By Clint Thompson
North Florida’s watermelon crop is “pretty well done,” according to Bob Hochmuth, University of Florida Institute of Food and Agricultural Sciences (UF/IFAS) regional specialized Extension agent in Live Oak, Florida.
The intense heat in recent weeks helped accelerate the crop’s harvest across the region.
“I think we were on the way to winding down anyway but certainly the heat gave one more word of encouragement to wind up,” Hochmuth said. “I think a lot of guys were done even at the beginning of (last) week before the heat wave came. Prices dropped and we’ve been over these fields a number of times that I think it was that natural time to move on to other fresher areas. I think we’re pretty well wound up.”
Temperatures nearing or eclipsing 100 degrees Fahrenheit ripens watermelons quicker, especially if there is little to no cloud cover. Watermelons are also much more vulnerable to sunscald which can make them unmarketable.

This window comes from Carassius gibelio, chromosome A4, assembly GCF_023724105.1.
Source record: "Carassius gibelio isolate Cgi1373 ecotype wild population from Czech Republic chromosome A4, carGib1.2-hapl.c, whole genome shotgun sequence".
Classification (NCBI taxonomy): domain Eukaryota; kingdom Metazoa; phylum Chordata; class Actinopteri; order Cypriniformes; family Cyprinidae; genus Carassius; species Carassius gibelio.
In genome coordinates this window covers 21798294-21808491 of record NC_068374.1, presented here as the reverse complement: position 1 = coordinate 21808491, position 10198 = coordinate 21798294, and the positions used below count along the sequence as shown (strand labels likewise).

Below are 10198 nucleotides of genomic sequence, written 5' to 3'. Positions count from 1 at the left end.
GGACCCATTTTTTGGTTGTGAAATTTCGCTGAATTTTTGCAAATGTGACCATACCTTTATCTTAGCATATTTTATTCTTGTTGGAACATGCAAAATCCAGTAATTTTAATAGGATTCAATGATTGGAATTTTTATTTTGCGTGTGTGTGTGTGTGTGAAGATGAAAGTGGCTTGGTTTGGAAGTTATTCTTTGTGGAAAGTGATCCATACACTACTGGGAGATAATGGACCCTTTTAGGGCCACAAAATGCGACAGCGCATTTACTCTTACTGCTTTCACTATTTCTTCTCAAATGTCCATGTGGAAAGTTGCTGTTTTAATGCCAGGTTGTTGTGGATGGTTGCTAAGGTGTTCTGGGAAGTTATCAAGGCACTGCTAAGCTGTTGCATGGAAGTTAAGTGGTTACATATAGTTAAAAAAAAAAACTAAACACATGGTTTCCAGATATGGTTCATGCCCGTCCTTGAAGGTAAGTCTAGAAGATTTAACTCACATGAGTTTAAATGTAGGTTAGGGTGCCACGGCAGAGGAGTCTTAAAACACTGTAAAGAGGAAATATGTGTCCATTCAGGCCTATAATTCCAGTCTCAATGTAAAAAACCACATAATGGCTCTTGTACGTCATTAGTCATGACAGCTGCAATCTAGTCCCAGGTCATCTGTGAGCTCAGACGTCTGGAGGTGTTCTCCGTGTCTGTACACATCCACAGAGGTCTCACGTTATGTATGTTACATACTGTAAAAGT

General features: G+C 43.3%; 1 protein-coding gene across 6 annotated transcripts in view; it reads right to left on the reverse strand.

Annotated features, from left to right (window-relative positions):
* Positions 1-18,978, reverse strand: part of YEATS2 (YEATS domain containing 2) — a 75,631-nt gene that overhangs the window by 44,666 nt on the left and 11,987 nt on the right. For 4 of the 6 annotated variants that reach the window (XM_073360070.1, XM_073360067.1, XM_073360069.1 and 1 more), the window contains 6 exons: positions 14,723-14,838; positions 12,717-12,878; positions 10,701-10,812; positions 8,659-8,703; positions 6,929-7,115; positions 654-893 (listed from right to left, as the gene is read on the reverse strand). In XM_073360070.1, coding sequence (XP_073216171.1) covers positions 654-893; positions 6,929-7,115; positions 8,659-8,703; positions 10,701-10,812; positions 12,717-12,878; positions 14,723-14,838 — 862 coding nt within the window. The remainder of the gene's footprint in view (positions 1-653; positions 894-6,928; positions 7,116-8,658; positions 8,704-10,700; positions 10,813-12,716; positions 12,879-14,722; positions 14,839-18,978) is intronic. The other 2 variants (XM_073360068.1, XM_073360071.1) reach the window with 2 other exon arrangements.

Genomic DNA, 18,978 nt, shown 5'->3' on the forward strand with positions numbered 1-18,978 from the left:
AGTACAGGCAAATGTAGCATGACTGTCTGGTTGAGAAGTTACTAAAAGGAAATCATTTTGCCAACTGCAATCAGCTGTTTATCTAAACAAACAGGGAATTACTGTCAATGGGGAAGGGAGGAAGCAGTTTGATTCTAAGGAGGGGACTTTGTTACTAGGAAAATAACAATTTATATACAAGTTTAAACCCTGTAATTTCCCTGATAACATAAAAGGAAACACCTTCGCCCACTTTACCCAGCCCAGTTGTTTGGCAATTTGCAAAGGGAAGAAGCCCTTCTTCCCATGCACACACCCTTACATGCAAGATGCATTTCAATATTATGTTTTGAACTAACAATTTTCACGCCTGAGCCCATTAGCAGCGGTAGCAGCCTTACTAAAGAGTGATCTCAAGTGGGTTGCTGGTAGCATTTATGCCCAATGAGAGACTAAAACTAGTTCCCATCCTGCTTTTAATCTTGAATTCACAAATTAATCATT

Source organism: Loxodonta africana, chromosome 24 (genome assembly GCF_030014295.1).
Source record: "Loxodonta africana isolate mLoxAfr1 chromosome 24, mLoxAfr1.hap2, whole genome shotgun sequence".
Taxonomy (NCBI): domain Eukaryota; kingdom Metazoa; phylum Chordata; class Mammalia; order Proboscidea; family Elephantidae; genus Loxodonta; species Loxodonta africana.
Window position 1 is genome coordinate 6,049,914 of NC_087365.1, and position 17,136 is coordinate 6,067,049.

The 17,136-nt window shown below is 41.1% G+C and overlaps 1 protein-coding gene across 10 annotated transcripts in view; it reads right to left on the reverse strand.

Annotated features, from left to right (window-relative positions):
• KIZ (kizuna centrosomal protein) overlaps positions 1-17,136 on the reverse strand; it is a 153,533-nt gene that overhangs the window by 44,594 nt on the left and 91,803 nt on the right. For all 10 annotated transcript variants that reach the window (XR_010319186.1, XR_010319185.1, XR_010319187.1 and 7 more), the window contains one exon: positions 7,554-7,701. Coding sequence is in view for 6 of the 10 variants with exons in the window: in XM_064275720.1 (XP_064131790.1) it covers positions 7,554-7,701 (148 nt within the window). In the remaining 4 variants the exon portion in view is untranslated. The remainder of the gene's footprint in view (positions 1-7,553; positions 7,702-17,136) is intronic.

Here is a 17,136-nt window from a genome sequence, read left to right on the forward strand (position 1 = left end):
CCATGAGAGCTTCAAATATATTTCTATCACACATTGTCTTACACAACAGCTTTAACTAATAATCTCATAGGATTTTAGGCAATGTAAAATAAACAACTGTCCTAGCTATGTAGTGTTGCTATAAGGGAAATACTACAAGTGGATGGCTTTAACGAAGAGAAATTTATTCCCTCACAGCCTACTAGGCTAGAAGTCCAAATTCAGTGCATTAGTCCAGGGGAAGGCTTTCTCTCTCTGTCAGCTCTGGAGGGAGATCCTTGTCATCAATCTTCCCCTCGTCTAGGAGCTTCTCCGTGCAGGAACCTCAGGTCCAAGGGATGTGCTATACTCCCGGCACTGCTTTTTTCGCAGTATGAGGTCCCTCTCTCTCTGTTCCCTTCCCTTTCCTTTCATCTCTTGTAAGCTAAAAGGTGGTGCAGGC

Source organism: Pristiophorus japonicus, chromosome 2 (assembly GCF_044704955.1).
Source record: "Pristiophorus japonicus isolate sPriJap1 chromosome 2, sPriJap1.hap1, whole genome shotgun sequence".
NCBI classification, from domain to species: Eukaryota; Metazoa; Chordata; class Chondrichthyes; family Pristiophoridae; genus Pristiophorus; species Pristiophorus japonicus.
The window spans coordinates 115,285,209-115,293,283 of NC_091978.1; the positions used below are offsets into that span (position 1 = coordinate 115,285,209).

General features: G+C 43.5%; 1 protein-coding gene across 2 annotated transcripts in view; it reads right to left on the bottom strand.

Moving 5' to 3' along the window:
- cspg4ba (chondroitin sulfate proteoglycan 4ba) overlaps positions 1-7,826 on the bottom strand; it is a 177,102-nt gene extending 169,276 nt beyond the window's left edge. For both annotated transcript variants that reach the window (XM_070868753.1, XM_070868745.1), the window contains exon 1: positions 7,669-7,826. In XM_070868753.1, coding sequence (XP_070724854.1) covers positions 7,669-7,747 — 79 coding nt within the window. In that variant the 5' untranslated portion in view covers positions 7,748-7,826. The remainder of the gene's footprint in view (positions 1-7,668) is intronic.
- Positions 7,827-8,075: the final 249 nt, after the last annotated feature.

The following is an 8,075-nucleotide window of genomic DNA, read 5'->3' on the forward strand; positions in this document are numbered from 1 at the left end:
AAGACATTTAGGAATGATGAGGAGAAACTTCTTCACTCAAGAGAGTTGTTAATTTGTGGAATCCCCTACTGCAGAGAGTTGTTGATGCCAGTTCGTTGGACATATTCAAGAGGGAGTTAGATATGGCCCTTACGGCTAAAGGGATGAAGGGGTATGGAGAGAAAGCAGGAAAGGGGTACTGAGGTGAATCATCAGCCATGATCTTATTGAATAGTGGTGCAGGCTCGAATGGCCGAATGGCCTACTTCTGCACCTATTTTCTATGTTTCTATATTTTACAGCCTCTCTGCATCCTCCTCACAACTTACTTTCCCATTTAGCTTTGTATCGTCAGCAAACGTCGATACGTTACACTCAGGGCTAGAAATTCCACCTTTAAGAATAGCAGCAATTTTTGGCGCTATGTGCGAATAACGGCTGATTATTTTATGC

“It can happen in a day or two under the right conditions without having adequate vine cover. Once they get a little sunscald on them, especially when the market is not strong, it’s hard to move those melons with any kind of blemish at all,” Hochmuth said. “It’s absolutely a double and triple whammy when we have a week like last week.
“I know this time of year when you get that kind of heat, you’re going to have a lot of watermelons on the market at one point in time across several states. It lets us take our turn to bow out.”
Hochmuth and other north Florida watermelon crop farmers are now assessing the season and the challenges that accompanied it; most notably the freeze event in March, excessive winds and sand blasting the watermelons early in the season and late-season diseases.
“I don’t think it was necessarily a great season. But I think the prices held strongly enough for the majority of the season where on farms where we had adequate or good yields that I think in those situations, we probably did pretty well in a really tough season,” Hochmuth said.